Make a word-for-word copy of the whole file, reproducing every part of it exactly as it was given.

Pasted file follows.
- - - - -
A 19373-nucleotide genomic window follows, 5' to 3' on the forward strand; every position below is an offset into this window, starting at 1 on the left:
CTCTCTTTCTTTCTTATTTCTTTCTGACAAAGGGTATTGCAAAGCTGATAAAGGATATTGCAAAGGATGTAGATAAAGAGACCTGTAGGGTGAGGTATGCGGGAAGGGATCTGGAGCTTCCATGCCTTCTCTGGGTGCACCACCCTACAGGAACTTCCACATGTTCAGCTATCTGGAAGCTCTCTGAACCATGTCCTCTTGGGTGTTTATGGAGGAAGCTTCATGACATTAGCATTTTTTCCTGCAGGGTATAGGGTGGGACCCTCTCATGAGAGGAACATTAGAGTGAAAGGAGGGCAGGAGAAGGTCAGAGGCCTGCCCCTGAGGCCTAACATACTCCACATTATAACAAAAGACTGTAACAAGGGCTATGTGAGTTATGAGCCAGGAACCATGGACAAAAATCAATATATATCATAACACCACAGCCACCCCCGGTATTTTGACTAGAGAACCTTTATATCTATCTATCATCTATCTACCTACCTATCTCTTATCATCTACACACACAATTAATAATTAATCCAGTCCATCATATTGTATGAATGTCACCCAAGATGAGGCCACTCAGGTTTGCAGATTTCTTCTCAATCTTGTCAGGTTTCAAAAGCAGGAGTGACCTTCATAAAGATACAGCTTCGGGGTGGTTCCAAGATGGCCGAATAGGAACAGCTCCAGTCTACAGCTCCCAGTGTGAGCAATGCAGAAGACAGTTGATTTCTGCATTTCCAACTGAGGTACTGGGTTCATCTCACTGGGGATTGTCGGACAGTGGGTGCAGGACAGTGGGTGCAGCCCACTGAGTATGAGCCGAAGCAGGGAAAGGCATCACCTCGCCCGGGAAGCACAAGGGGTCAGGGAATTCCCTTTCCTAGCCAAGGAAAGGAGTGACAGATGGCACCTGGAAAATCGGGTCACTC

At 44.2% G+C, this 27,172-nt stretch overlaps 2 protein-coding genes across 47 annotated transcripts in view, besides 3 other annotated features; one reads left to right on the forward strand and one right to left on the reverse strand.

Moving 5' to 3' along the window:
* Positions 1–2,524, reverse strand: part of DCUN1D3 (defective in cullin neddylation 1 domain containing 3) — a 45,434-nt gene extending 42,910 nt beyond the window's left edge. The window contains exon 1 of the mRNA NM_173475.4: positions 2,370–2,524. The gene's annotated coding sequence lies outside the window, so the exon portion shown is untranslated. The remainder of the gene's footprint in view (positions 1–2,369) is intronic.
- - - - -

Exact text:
A 19373-nucleotide genomic window follows, 5' to 3' on the forward strand; every position below is an offset into this window, starting at 1 on the left:
CTCTCTTTCTTTCTTATTTCTTTCTGACAAAGGGTATTGCAAAGCTGATAAAGGATATTGCAAAGGATGTAGATAAAGAGACCTGTAGGGTGAGGTATGCGGGAAGGGATCTGGAGCTTCCATGCCTTCTCTGGGTGCACCACCCTACAGGAACTTCCACATGTTCAGCTATCTGGAAGCTCTCTGAACCATGTCCTCTTGGGTGTTTATGGAGGAAGCTTCATGACATTAGCATTTTTTCCTGCAGGGTATAGGGTGGGACCCTCTCATGAGAGGAACATTAGAGTGAAAGGAGGGCAGGAGAAGGTCAGAGGCCTGCCCCTGAGGCCTAACATACTCCACATTATAACAAAAGACTGTAACAAGGGCTATGTGAGTTATGAGCCAGGAACCATGGACAAAAATCAATATATATCATAACACCACAGCCACCCCCGGTATTTTGACTAGAGAACCTTTATATCTATCTATCATCTATCTACCTACCTATCTCTTATCATCTACACACACAATTAATAATTAATCCAGTCCATCATATTGTATGAATGTCACCCAAGATGAGGCCACTCAGGTTTGCAGATTTCTTCTCAATCTTGTCAGGTTTCAAAAGCAGGAGTGACCTTCATAAAGATACAGCTTCGGGGTGGTTCCAAGATGGCCGAATAGGAACAGCTCCAGTCTACAGCTCCCAGTGTGAGCAATGCAGAAGACAGTTGATTTCTGCATTTCCAACTGAGGTACTGGGTTCATCTCACTGGGGATTGTCGGACAGTGGGTGCAGGACAGTGGGTGCAGCCCACTGAGTATGAGCCGAAGCAGGGAAAGGCATCACCTCGCCCGGGAAGCACAAGGGGTCAGGGAATTCCCTTTCCTAGCCAAGGAAAGGAGTGACAGATGGCACCTGGAAAATCGGGTCACTC

At 44.2% G+C, this 27,172-nt stretch overlaps 2 protein-coding genes across 47 annotated transcripts in view, besides 3 other annotated features; one reads left to right on the forward strand and one right to left on the reverse strand.

Moving 5' to 3' along the window:
* Positions 1–2,524, reverse strand: part of DCUN1D3 (defective in cullin neddylation 1 domain containing 3) — a 45,434-nt gene extending 42,910 nt beyond the window's left edge. The window contains exon 1 of the mRNA NM_173475.4: positions 2,370–2,524. The gene's annotated coding sequence lies outside the window, so the exon portion shown is untranslated. The remainder of the gene's footprint in view (positions 1–2,369) is intronic.